LAS VEGAS -- Patients face multiple barriers in obtaining care for inflammatory bowel disease (IBD), researchers said here.
Communication challenges between patients and physicians, including lack of holistic support, particularly psych-social assistance, and diagnostic delays are all problems for IBD patients, according to an analysis of focus group discussions reported by Courtney Heisler, MSc, of Dalhousie University in Halifax, Nova Scotia, at the Crohn's & Colitis Congress.
Results showed, among other things, that patients experienced IBD symptoms up to 10 years before seeing a specialist. Two-thirds of participants said that, instead, they sought emergency room or walk-in clinic visits to a non-specialist for their IBD.
An estimated 2 million Americans have IBD, and Canada has the highest prevalence rates and age-adjusted incidence of IBD in the world, Heisler noted, and the clinical burden of IBD has continued to expand. Yet despite recognition by clinicians, that access to specialty care is suboptimal, and investigations into care experiences across various regions from the patient point of view have been lacking, noted Heisler.
Her group has undertaken a patient-oriented research project, incorporating a multidisciplinary team, to take into account relevant stakeholders while engaging the patient. The goal is to improve patient outcomes by addressing patient-identified priorities. Information found during these types of investigations can improve practice and healthcare systems, Heisler emphasized.
For the current study, investigators recruited 100 people (adult IBD patients and family members) who participated in 14 focus groups in eight different Canadian provinces at gastroenterology communities and clinics through Crohn's and Colitis Canada, social media, and IBD specialists. A patient research contributor and researchers co-designed the investigation and facilitated the group discussions.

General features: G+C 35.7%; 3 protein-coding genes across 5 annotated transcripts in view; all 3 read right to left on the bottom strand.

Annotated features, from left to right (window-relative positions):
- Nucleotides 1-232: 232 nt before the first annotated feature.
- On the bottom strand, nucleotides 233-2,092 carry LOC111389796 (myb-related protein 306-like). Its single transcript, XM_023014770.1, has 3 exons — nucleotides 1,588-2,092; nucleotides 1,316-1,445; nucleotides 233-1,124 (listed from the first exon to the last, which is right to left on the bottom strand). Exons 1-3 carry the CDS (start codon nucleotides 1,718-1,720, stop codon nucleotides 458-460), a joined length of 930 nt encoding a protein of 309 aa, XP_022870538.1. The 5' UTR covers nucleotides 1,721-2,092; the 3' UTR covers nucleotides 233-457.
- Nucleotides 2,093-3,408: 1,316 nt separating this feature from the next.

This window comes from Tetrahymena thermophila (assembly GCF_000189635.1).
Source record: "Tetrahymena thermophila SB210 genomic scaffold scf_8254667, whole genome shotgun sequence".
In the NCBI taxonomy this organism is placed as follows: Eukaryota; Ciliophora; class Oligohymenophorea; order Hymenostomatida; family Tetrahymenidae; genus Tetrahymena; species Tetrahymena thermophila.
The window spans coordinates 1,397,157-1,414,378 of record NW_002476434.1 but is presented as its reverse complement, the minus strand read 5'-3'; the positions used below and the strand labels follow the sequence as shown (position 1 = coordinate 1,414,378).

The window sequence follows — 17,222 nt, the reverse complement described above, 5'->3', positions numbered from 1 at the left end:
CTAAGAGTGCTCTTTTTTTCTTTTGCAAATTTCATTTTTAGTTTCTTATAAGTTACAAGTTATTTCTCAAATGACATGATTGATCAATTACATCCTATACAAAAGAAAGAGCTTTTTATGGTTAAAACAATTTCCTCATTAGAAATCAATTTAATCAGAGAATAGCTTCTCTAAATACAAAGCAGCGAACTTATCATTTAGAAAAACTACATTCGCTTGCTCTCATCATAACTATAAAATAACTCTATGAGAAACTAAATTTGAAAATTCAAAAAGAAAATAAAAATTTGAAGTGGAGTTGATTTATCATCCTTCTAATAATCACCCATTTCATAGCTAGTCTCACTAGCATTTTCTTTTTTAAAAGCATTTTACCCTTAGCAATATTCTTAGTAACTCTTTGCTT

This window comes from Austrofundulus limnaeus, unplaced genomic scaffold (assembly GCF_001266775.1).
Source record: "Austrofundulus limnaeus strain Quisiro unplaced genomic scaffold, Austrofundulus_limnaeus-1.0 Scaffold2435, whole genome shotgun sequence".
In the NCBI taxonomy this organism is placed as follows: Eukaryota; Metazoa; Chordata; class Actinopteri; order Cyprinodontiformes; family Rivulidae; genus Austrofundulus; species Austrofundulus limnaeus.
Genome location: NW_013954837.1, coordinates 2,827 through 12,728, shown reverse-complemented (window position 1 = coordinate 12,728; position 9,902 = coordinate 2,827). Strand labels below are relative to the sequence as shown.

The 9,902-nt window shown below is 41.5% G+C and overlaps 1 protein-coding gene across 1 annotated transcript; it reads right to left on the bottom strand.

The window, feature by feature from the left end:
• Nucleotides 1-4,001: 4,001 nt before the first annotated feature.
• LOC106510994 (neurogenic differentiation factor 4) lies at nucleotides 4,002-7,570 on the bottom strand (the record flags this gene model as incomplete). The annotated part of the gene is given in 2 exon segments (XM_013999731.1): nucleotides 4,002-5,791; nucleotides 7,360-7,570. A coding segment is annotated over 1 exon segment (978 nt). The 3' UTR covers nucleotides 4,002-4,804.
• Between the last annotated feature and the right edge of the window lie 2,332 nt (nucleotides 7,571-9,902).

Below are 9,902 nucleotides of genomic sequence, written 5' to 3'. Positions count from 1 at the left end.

It was part of the larger project in which Heisler's group sought participation from different stakeholders including gastroenterologists, patients, medical administrators, and referring doctors. However, the information presented here only focused on patient findings.
The current healthcare system's design doesn't take the patient into account, Heisler noted. "Incorporation of the patient voice is paramount to understanding and improve access to IBD care. Rapid access to specialty IBD care can translate into reductions in diagnostic delays, disease-related complications, and other negative health outcomes," she continued.
Other issues raised in the discussions included that patients often feel their thoughts are dismissed and that they become dependent on clinicians. In addition, care is not sufficiently holistic or integrated; emergency departments in particular, although they are a common entry point for IBD patients, are ill-equipped to deal with them despite presentation with acute symptoms, Heisler said.
Surveys helped to identify limited resources and delays as the main barriers to IBD care. In an effort to address these barriers, patients recommended having access to a community specialist, and finding ways to better communicate with their physicians, the investigators highlighted.
These qualitative findings also highlighted methods for overcoming these barriers like readily available nutritional and psychiatric help, healthcare navigation resources that provide liaison and continuity, providing holistic care in clinical practice, and engaging in more patient advocacy, said Heisler.
Improving quality of care in inflammatory bowel disease : What
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